At some time during World War II Exton apparently suffered a significant flood. The Valley Creek that runs along the road across from what was then The Exton Dairy Grill looks to have overflowed its banks. A Brandywine Farms truck navigates the waters along with two cars.
Before there was The Guernsey Cow billboard, during World War II, this sign pointed the way to The Exton Dairy Grill and proclaimed “Our Ice Cream for Health; War Bonds for Victory.”
Sometime in the late 1940s or early 1950s a truck carrying cows either overturned or broke down along the Lincoln Highway in Exton, PA in front of The Guernsey Cow. The cows, on the loose, were drawn to the giant Guernsey Cow billboard and milled around in its shade and that of the nearby trees. Meanwhile, serious men stood by pondering the best action to take.
Last week, I received an email from Frank Lavin who worked for Horn & Hardart and managed The Guernsey Cow for a few years in the late 1970s.
I’ve edited the letter a bit for length:
I worked for Horn & Hardart from 1973 ( during High school ) through 1978 ( as a Restaurant Manager ).
Horn & Hardart took over the ‘Cow’ for a few years in the late seventies… I knew the ‘Cow’ was better off with the Polite’s. Horn & Hardart was in the process of closing stores (pretty much the end of the line for the once great company).
I worked at the ‘Cow’ for about 2 years when I just got out of High School in the restaurant as the night manager for H & H and later they brought me back to make the ice cream for not only the Exton restaurant but also the rest of their Philadelphia footprint of restaurants and retail stores.
I remember helping Willie move from his home inside the store to his new home in the small cottage next to the big home in the rear of the restaurant.
Willie was ‘great’ he helped me immensely. I used to visit him ( after I left Horn & Hardart ) at least once a year until one day when I found his cottage was vacant. I spoke to someone who told me that he moved to Downingtown.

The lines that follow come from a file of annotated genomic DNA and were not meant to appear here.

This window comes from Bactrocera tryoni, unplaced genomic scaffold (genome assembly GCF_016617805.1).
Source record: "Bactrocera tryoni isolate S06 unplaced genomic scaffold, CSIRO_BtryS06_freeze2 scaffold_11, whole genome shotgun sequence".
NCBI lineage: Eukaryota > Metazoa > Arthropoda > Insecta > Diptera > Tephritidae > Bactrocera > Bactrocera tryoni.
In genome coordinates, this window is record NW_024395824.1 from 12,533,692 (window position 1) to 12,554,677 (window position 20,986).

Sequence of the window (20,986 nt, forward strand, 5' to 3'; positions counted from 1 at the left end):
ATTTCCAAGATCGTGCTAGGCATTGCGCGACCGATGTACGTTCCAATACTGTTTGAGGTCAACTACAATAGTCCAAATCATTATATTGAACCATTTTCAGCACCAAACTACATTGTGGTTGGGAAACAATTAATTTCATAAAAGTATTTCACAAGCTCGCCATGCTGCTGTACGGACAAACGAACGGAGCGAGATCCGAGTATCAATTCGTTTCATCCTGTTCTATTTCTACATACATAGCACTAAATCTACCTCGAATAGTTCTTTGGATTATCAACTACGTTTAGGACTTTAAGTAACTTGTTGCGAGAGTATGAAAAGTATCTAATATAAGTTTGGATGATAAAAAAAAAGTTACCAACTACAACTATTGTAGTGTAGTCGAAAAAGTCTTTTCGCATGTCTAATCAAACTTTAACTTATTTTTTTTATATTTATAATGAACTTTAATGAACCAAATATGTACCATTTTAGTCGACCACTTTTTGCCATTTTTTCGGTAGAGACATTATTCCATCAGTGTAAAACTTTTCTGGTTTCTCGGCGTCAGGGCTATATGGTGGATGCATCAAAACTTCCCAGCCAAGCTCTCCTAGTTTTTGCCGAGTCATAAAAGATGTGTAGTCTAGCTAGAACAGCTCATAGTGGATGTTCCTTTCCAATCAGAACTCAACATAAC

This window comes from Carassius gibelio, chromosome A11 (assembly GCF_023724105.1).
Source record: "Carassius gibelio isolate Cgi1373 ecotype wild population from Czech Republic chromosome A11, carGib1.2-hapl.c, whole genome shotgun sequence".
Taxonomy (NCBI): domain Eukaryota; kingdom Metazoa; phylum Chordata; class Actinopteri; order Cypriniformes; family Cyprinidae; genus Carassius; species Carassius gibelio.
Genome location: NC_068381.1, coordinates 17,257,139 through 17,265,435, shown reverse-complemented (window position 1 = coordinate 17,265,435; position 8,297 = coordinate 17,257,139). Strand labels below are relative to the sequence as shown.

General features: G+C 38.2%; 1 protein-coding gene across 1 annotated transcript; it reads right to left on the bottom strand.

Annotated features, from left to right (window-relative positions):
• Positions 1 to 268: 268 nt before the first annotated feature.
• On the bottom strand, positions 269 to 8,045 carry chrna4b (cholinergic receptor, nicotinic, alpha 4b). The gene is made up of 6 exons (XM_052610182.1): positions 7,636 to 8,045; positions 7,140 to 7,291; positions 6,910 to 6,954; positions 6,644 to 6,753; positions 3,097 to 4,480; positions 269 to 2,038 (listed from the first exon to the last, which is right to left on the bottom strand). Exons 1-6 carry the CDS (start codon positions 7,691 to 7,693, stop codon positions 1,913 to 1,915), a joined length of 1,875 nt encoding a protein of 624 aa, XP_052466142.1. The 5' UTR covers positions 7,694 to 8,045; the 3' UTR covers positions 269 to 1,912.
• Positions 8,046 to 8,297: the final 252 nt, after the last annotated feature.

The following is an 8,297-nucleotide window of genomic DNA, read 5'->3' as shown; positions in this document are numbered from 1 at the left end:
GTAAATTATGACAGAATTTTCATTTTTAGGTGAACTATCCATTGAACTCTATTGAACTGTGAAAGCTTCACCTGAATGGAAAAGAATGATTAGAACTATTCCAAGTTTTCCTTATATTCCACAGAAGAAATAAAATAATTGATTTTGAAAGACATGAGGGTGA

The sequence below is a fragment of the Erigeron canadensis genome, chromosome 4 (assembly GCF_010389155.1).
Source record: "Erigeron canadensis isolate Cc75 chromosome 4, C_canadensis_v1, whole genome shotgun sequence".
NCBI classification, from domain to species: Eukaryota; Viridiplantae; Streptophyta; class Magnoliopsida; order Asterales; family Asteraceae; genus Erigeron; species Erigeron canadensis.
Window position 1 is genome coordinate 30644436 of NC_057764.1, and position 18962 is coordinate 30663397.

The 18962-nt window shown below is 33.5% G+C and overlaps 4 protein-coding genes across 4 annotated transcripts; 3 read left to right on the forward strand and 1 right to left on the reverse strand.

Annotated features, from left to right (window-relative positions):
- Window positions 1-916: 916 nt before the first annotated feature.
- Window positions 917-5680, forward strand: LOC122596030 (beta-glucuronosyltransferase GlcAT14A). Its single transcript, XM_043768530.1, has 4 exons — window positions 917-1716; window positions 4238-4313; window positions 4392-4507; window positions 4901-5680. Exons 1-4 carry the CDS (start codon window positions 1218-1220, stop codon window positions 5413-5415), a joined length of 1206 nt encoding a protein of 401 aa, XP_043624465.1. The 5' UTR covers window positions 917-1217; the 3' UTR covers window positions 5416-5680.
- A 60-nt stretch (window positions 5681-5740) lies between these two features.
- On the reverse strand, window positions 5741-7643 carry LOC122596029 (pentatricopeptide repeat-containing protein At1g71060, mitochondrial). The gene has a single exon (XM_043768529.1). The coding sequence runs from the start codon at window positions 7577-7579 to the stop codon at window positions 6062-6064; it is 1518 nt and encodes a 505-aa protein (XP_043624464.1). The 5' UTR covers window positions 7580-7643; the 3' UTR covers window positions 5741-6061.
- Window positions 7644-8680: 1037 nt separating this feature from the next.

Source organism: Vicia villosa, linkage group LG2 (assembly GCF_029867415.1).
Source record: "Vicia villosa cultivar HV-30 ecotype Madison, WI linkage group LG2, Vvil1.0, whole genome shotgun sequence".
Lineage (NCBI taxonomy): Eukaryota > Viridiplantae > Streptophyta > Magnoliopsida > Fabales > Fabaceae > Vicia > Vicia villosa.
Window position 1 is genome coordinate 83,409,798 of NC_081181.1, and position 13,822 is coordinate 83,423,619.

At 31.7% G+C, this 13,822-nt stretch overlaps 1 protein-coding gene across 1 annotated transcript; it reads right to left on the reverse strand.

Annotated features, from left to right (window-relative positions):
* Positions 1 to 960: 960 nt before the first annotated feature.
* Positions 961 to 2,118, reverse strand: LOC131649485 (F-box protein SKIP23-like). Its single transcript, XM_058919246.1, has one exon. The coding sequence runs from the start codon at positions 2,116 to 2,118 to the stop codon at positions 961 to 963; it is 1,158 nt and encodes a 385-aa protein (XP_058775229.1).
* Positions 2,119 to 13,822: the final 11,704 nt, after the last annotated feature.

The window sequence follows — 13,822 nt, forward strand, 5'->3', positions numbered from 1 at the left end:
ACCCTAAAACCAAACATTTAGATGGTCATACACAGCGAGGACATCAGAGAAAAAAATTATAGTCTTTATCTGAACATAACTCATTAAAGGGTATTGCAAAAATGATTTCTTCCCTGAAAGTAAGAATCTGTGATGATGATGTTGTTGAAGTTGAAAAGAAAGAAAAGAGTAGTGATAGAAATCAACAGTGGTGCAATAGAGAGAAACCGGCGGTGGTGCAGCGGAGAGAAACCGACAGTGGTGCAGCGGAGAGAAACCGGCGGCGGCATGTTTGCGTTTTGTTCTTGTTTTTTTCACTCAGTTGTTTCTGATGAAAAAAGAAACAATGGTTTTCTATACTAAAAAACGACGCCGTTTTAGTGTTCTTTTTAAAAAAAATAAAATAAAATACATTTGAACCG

In a follow up email, Frank explained:
Yes, we used to ship the ice cream and also the caramels ( not sure who made the caramels for Horn & Hardart ) in the Guernsey Cow tubs to all the H & H stores in their Philadelphia market, such as:
Broad & Walnut
12th & Market ( Reading Terminal )
Cottman & Large
8th & Market
16th & Market
Bala (City Line Ave)
There were more, but these are some that I worked at.
I do remember both your Grandparents. Larry was a nice man. I was the afternoon manager and I spent some quality time with him. I was just out of High school ( very green behind the ears ) and he showed me around and taught me lot about managing the restaurant.
Do you remember Mackie? he worked at the Ship Inn and used to come in everyday?
I do remember Mackie as I’m sure many others do as well. He was some kind of character!
The awning behind the pipers reads “The Guernsey Cow” which puts this event in the 1940s after the name was changed from The Exton Dairy Grille. There ‘s no explanation for the gathering of pipers — perhaps lunch after a morning parade?
In 1967, The Guernsey Cow added on to the existing structure to expand the dining room and kitchen area. The photo below is taken from behind the ice cram counter looking into the old dining area. Elmer Polite, brother and partner of Larry Polite and Joseph Pep Puliti (and later, owner of Mr. Sandwich in West Chester) poses on the far right.
The column in the center later became the location of the blackboards that listed the available ice cream flavors.
In 1972, The Lincoln Highway (Route 30) in Exton, PA was being widened and The Guernsey Cow signs needed to be moved back from the road to make room.